There are umpteen reasons why exercise can boost your life expectancy. One of the primary ways is through weight loss, which in turn staves off a host of health complications, such as heart disease. Research continues to shed light on other ways physical activity can enhance your health.
All training types improved lean body mass and insulin sensitivity, but only HIIT and combined training improved aerobic capacity and mitochondrial function for skeletal muscle.
Mitochondria are membrane-bound organelles present in almost all cells. They are central to the maintenance of life and the gatekeepers of cell death.
A decline in mitochondrial content and function are common in older adults.
The study also found that HIIT improved muscle protein content that not only enhanced energetic functions but also caused muscle enlargement, especially in older adults.
The researchers concluded that HIIT significantly enhances the cellular machinery responsible for making new proteins.
That, in turn, contributes to protein synthesis which can reverse the adverse effects of ageing.
Adding resistance training, however, is important to achieve significant muscle strength.
“We encourage everyone to exercise regularly, but the take-home message for ageing adults that supervised HIIT is probably best, because, both metabolically and at the molecular level, it confers the most benefits,” said K. Sreekumaran Nair, a Mayo Clinic endocrinologist and senior researcher on the study.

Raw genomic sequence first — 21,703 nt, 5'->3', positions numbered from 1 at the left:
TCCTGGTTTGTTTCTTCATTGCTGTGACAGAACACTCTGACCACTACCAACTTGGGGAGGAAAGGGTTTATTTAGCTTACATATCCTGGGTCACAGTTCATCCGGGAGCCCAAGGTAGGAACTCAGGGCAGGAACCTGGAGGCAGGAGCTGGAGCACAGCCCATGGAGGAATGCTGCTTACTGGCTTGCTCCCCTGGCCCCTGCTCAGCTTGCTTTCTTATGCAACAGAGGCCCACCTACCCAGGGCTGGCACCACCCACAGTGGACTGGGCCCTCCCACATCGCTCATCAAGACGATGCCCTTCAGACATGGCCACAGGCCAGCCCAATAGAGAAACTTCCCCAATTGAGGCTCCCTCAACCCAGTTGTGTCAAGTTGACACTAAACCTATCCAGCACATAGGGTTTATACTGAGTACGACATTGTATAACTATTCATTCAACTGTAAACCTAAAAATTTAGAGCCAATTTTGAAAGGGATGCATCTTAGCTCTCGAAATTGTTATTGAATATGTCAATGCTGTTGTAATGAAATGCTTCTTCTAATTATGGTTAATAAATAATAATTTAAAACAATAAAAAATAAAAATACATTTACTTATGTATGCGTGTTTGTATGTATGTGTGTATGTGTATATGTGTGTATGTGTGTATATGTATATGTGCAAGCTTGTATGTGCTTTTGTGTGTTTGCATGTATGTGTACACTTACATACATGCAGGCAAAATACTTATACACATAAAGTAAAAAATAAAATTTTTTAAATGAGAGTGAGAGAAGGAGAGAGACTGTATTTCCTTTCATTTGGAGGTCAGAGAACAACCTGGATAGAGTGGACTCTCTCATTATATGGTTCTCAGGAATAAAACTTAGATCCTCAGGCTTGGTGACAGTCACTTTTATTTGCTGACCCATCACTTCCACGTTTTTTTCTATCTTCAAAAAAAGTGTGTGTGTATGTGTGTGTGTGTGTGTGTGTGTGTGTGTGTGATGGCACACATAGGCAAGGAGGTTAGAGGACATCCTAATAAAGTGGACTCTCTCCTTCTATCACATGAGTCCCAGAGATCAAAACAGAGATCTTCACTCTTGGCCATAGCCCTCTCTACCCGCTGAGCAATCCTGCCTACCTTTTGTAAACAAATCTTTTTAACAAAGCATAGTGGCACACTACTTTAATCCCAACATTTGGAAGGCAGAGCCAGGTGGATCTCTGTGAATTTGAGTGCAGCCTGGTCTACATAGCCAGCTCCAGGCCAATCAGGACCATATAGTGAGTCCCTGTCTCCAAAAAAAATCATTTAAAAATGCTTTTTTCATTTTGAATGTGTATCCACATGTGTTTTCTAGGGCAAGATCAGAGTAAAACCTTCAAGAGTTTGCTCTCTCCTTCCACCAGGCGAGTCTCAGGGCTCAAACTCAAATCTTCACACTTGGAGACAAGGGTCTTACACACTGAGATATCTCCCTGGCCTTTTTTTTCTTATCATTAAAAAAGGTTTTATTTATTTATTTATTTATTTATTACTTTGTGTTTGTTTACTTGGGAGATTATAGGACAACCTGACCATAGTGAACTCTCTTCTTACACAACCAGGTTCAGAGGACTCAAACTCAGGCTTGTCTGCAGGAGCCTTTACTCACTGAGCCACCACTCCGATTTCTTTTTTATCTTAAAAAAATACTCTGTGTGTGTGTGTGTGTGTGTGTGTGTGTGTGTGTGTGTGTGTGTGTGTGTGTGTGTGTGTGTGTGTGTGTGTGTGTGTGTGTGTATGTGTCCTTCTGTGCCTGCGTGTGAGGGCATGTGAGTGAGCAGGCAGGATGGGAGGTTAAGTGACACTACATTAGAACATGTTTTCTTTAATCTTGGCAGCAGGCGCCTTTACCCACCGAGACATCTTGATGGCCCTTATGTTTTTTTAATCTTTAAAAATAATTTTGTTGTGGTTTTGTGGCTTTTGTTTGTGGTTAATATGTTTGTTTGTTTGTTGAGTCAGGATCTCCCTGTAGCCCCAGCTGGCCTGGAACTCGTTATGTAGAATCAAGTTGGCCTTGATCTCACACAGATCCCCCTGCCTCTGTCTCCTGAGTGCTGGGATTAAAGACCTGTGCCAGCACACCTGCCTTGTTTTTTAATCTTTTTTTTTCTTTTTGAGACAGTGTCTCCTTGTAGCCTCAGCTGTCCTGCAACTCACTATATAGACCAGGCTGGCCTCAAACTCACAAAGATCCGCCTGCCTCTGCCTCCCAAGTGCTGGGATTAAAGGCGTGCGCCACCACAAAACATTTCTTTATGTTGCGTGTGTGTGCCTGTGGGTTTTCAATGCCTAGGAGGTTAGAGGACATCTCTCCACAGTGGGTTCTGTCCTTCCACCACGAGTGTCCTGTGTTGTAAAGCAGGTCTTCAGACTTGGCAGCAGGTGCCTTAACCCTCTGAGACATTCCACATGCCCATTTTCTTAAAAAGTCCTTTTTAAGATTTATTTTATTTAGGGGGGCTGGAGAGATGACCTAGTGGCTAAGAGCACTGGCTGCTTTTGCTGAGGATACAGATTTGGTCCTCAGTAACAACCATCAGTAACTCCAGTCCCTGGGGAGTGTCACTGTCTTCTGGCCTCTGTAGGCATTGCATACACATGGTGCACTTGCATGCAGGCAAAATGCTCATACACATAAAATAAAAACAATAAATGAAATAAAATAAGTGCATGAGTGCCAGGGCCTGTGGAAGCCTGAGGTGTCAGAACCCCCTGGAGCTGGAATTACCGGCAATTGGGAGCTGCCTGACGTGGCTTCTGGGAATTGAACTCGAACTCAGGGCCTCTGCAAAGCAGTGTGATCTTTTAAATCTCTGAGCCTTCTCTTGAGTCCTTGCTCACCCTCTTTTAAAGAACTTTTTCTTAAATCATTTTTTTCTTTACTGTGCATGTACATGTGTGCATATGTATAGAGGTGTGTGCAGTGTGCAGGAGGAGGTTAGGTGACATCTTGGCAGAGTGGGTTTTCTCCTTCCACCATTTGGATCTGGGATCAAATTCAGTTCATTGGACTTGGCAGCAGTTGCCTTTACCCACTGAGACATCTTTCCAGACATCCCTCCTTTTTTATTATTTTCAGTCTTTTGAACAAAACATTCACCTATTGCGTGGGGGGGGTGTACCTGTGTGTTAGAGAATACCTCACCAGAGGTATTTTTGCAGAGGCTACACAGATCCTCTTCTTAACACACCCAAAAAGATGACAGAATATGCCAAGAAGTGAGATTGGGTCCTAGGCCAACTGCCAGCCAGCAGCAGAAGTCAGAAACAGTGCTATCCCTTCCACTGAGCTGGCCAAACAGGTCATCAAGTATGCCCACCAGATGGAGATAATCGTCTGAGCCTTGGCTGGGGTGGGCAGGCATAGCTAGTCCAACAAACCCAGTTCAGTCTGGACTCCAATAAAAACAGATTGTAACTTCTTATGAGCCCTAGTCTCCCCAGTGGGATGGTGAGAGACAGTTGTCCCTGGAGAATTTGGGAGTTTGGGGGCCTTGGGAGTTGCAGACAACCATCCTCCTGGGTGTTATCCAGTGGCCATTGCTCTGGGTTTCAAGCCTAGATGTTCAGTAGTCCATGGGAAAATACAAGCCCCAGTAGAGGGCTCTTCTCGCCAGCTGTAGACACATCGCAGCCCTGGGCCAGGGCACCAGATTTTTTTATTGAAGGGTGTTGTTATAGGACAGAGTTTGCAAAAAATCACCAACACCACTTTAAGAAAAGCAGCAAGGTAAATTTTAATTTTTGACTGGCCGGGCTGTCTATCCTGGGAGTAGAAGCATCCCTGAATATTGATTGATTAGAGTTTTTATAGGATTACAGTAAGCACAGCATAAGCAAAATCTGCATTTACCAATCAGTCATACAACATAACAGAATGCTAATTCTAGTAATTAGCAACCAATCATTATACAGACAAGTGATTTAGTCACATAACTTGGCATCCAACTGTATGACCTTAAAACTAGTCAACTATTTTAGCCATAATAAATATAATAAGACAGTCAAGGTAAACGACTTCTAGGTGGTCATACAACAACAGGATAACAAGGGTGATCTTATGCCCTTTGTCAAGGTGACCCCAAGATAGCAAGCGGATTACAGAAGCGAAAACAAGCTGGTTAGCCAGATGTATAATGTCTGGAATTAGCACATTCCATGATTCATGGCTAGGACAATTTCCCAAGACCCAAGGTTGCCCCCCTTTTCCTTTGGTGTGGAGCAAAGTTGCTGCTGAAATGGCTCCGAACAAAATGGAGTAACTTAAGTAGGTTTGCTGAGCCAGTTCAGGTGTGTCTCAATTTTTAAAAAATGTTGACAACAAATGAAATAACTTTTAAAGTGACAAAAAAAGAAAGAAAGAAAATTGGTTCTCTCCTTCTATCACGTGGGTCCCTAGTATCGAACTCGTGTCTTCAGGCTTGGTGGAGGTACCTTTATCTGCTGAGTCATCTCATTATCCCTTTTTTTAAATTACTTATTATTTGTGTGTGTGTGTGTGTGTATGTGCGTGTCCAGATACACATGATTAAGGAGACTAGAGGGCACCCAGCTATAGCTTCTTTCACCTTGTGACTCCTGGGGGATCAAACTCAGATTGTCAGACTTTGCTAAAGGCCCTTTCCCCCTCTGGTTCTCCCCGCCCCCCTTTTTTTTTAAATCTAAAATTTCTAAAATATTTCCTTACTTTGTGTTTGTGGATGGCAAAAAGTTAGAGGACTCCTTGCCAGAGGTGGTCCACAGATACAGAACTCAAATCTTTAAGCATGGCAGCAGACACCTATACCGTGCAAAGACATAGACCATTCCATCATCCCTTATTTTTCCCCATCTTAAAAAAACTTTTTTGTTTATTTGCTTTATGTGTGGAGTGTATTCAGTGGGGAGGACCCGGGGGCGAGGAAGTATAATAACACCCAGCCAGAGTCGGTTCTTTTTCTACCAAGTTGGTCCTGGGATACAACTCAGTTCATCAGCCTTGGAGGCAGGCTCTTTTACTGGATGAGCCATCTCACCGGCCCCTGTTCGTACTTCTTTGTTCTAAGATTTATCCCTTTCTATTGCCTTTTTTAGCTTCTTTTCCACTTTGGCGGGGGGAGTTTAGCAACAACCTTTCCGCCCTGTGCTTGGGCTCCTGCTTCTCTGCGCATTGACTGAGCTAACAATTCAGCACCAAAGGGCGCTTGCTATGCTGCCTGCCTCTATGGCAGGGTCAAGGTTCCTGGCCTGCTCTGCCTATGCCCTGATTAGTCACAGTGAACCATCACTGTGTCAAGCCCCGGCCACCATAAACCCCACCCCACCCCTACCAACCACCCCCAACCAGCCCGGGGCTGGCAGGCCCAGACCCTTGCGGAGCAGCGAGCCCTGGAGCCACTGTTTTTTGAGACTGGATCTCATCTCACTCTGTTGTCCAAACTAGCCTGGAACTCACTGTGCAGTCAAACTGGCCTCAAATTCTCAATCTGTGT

“HIIT reversed some manifestations of ageing in the body’s protein function – but increasing muscle strength requires resistance training a couple of days a week.”
Other important tips
To maximise the benefits of exercise, you should eat a healthy diet.
Eating a healthy, balanced diet is an important part of maintaining good health, and can help you feel your best.
“This means eating a wide variety of foods in the right proportions, and consuming the right amount of food and drink to achieve and maintain a healthy body weight,” explains the NHS.
The Eatwell Guide shows that to have a healthy, balanced diet, people should try to:
- Eat at least five portions of a variety of fruit and vegetables every day
- Base meals on higher fibre starchy foods like potatoes, bread, rice or pasta
- Have some dairy or dairy alternatives (such as soya drinks)
- Eat some beans, pulses, fish, eggs, meat and other protein
- Choose unsaturated oils and spreads, and eat them in small amounts
- Drink plenty of fluids (at least six to eight glasses a day).
If you’re having foods and drinks that are high in fat, salt and sugar, have these less often and in small amounts, it says.
“Try to choose a variety of different foods from the five main food groups to get a wide range of nutrients,” advises the health guidelines.
According to the NHS, most people in the UK eat and drink too many calories, too much saturated fat, sugar and salt, and not enough fruit, vegetables, oily fish or fibre.